More people are now more worried about their finances (38%), than catching Covid-19 (33%), find UCL researchers as part of the Covid-19 Social Study.
The proportion of people concerned about finances is up from 32% in January 2022 - the highest level since the start of the pandemic two years ago - and likely reflects the pressures felt by the ’cost of living crisis’.
Further, in March 2022 fewer people felt in control of their finances (56%), compared to October 2021 (63%). Working-age adults were twice as likely to report concerns about this than those who were older.
Concerns about catching or becoming ill from Covid-19 are down from 40% in January. This is despite cases of Covid-19 being higher now than in January and hospital admissions and deaths are on a par.
There has also been a drop in happiness and life satisfaction levels month-on-month since the summer of 2021. For, although the number of people leaving home for entertainment purposes is at an all-time high for the study (60%), just one in three adults aged 18-29 said that they felt in control of their mental health (35%), compared to 47% of adults aged 30-59 and 61% of older adults.
These figures are worse than six months ago, when on average 54% of all adults said they felt in control of their mental health, compared to just 49% now.
Meanwhile, depression and anxiety symptoms are the highest that they have been for 11 months and on a level with when the first lockdown was eased in 2020.
The new findings are based on a survey of 28,495 people taken from 21st March 2022, as part of the ongoing Covid-19 Social Study, which has regularly surveyed more than 70,000 respondents since March 2020, tracking people’s experiences of the pandemic.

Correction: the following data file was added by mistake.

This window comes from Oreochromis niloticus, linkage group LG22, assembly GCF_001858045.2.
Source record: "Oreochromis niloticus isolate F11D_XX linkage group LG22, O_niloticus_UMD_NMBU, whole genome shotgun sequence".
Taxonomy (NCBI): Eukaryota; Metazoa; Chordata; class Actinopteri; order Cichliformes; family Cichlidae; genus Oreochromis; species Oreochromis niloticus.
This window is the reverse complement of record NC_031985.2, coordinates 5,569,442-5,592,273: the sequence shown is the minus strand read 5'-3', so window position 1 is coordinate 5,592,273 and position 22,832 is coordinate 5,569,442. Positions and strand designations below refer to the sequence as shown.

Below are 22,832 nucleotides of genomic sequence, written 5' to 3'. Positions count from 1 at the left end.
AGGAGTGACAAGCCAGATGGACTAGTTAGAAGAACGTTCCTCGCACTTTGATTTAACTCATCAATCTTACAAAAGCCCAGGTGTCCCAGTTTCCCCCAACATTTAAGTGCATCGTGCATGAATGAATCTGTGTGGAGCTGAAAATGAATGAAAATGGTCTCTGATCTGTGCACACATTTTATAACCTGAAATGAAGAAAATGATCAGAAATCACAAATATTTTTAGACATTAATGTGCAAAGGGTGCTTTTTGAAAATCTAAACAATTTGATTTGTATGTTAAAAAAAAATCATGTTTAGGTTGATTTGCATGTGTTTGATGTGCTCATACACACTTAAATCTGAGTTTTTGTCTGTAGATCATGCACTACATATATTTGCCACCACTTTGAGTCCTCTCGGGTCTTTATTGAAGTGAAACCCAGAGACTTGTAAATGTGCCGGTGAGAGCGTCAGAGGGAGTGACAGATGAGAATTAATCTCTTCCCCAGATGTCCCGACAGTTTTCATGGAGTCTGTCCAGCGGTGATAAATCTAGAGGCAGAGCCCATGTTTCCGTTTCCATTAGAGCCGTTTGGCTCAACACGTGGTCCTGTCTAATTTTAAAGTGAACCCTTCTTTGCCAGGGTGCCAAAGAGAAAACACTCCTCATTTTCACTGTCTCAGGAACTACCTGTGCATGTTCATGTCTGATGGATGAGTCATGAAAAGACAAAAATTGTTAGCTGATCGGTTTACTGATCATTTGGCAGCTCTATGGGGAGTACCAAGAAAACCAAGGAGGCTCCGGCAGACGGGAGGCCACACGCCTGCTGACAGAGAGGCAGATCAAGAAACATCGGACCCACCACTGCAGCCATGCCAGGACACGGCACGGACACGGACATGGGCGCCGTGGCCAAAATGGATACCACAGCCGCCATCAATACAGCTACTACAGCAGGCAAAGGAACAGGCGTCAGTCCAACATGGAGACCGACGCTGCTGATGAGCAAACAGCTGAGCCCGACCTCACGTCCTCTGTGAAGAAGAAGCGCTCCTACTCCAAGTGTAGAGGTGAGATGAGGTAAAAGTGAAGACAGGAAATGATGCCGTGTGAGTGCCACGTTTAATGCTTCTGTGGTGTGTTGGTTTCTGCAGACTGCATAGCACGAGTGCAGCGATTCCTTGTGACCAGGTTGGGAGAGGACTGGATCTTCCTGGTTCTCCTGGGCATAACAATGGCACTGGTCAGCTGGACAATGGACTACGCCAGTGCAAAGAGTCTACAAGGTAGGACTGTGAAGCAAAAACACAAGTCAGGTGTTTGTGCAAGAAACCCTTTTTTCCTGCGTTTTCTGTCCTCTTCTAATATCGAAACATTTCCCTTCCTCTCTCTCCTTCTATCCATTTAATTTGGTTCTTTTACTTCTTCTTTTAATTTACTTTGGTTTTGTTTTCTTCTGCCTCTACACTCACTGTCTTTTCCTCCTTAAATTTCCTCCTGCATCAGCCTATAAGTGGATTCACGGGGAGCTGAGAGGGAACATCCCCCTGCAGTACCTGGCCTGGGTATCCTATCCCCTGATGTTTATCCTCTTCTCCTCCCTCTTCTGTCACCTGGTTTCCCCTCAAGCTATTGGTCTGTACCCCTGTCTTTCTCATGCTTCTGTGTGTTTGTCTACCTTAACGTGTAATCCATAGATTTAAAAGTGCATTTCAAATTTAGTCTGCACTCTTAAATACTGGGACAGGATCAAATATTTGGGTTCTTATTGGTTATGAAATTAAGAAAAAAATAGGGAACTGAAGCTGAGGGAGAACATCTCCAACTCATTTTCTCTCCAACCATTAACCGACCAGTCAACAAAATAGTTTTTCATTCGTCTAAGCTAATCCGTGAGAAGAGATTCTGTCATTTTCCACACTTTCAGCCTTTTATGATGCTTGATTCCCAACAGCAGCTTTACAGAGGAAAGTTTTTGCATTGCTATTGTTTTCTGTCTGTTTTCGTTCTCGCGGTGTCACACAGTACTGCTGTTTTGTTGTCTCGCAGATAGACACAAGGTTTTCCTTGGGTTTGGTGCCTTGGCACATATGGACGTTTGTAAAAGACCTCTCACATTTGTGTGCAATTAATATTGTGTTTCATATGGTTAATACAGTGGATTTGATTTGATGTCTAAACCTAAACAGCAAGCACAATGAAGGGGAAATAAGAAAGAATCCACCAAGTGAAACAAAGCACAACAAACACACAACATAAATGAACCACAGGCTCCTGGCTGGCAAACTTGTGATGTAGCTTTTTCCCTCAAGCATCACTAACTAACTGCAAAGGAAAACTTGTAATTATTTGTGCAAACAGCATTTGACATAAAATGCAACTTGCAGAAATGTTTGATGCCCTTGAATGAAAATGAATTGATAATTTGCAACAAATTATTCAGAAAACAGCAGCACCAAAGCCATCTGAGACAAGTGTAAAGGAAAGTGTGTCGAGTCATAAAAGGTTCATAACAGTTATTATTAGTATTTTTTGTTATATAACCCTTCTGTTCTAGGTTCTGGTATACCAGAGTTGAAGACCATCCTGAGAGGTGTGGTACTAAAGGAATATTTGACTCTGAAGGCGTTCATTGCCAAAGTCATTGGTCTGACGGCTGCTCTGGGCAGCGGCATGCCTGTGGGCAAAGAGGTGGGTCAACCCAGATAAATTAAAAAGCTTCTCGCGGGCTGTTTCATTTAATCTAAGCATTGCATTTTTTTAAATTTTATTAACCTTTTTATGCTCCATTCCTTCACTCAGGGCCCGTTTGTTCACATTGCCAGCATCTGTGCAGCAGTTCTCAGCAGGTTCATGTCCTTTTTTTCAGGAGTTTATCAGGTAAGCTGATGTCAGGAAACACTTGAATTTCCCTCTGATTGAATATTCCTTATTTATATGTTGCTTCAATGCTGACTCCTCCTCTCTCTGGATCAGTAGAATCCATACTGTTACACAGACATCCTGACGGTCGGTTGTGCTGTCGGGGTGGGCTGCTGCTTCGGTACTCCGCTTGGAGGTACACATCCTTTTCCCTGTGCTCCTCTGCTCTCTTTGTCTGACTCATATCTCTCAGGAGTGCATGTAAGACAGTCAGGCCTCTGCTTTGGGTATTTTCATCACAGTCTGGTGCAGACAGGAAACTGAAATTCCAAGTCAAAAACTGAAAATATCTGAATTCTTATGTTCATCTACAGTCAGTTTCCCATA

Lead author Dr Daisy Fancourt (UCL Institute of Epidemiology & Health Care) said: "These findings could suggest that our return to more ’normal’ living has not had all the mental health benefits that people necessarily expected. But it is also notable that the last few months have seen a cost of living crisis emerge. Concerns about money have been increasing, with people now more concerned about finances than about Covid-19. This suggests that new psychological stressors are becoming dominant for individuals."
Equally, the number of people taking personal precautionary measures to lower their chances of catching Covid-19 has declined. In March, the number of adults who routinely wore a mask in public indoor spaces dropped to 28%, compared with 67% over Christmas.
And prior to the government axing free testing, lateral flow tests also became less popular in March with 12% of people taking one before meeting others and 4% asking others to do so - a sharp decrease from 43% and 18% respectively, before Christmas.
Dr Daisy Fancourt said: "The findings reported here highlight how the government’s new relaxed Covid-19 guidelines have affected the way that people view the illness.
"In England, legal restrictions surrounding Covid-19 ended on 24th February 2022 and the figures from March show a significant drop in the number of people worried about either catching the virus or becoming seriously ill from it, alongside a decline in those following previous Covid-19 safety guidelines such as mask wearing, social distancing and regular testing.
"Nevertheless, it is important to remember that the number of Covid cases, hospitalisations and deaths remains equivalent or higher than in January 2022, meaning that the overall situation remains unchanged despite the shift in attitude."
Cheryl Lloyd, Education Programme Head at the Nuffield Foundation, said: "Recent research has shown that the cost of living increases are having a negative impact on people’s mental health, especially those living on low incomes. In addition, these findings suggest that the psychological impacts of the pandemic are continuing after restrictions have been lifted. It is crucial that effective mental health support is available and accessible to those who need it."
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E: chris.lane [at] ucl.ac.uk